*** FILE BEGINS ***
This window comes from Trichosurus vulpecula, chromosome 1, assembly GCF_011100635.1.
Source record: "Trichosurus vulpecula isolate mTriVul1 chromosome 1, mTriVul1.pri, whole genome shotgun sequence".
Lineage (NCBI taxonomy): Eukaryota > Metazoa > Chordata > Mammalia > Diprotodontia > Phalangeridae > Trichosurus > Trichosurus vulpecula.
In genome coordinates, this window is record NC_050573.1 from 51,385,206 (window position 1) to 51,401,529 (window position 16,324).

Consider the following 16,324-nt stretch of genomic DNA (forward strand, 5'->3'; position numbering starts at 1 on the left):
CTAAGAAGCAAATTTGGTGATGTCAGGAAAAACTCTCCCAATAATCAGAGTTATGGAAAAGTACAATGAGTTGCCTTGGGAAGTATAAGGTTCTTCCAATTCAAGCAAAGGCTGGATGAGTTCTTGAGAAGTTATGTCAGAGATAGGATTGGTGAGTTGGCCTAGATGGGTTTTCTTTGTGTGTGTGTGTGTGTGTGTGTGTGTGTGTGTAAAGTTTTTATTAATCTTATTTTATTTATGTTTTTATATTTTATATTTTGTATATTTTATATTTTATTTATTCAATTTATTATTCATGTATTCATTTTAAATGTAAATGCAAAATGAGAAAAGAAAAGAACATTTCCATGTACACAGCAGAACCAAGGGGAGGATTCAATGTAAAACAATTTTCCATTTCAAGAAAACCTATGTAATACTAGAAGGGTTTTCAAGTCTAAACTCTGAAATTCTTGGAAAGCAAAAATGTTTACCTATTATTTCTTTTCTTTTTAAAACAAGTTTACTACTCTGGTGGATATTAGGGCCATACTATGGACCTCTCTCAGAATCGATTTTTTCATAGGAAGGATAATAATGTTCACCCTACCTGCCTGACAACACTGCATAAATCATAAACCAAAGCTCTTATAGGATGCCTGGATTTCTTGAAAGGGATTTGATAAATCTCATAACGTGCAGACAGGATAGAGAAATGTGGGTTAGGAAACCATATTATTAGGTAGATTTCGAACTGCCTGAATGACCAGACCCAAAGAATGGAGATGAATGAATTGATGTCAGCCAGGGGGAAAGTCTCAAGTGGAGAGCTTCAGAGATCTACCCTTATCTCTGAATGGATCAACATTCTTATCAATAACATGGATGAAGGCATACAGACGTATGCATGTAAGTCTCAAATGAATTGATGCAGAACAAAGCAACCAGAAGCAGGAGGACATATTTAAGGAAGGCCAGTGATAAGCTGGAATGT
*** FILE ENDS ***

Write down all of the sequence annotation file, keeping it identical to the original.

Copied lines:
This window comes from Trichosurus vulpecula, chromosome 1, assembly GCF_011100635.1.
Source record: "Trichosurus vulpecula isolate mTriVul1 chromosome 1, mTriVul1.pri, whole genome shotgun sequence".
Lineage (NCBI taxonomy): Eukaryota > Metazoa > Chordata > Mammalia > Diprotodontia > Phalangeridae > Trichosurus > Trichosurus vulpecula.
In genome coordinates, this window is record NC_050573.1 from 51,385,206 (window position 1) to 51,401,529 (window position 16,324).

Consider the following 16,324-nt stretch of genomic DNA (forward strand, 5'->3'; position numbering starts at 1 on the left):
CTAAGAAGCAAATTTGGTGATGTCAGGAAAAACTCTCCCAATAATCAGAGTTATGGAAAAGTACAATGAGTTGCCTTGGGAAGTATAAGGTTCTTCCAATTCAAGCAAAGGCTGGATGAGTTCTTGAGAAGTTATGTCAGAGATAGGATTGGTGAGTTGGCCTAGATGGGTTTTCTTTGTGTGTGTGTGTGTGTGTGTGTGTGTGTGTGTAAAGTTTTTATTAATCTTATTTTATTTATGTTTTTATATTTTATATTTTGTATATTTTATATTTTATTTATTCAATTTATTATTCATGTATTCATTTTAAATGTAAATGCAAAATGAGAAAAGAAAAGAACATTTCCATGTACACAGCAGAACCAAGGGGAGGATTCAATGTAAAACAATTTTCCATTTCAAGAAAACCTATGTAATACTAGAAGGGTTTTCAAGTCTAAACTCTGAAATTCTTGGAAAGCAAAAATGTTTACCTATTATTTCTTTTCTTTTTAAAACAAGTTTACTACTCTGGTGGATATTAGGGCCATACTATGGACCTCTCTCAGAATCGATTTTTTCATAGGAAGGATAATAATGTTCACCCTACCTGCCTGACAACACTGCATAAATCATAAACCAAAGCTCTTATAGGATGCCTGGATTTCTTGAAAGGGATTTGATAAATCTCATAACGTGCAGACAGGATAGAGAAATGTGGGTTAGGAAACCATATTATTAGGTAGATTTCGAACTGCCTGAATGACCAGACCCAAAGAATGGAGATGAATGAATTGATGTCAGCCAGGGGGAAAGTCTCAAGTGGAGAGCTTCAGAGATCTACCCTTATCTCTGAATGGATCAACATTCTTATCAATAACATGGATGAAGGCATACAGACGTATGCATGTAAGTCTCAAATGAATTGATGCAGAACAAAGCAACCAGAAGCAGGAGGACATATTTAAGGAAGGCCAGTGATAAGCTGGAATGT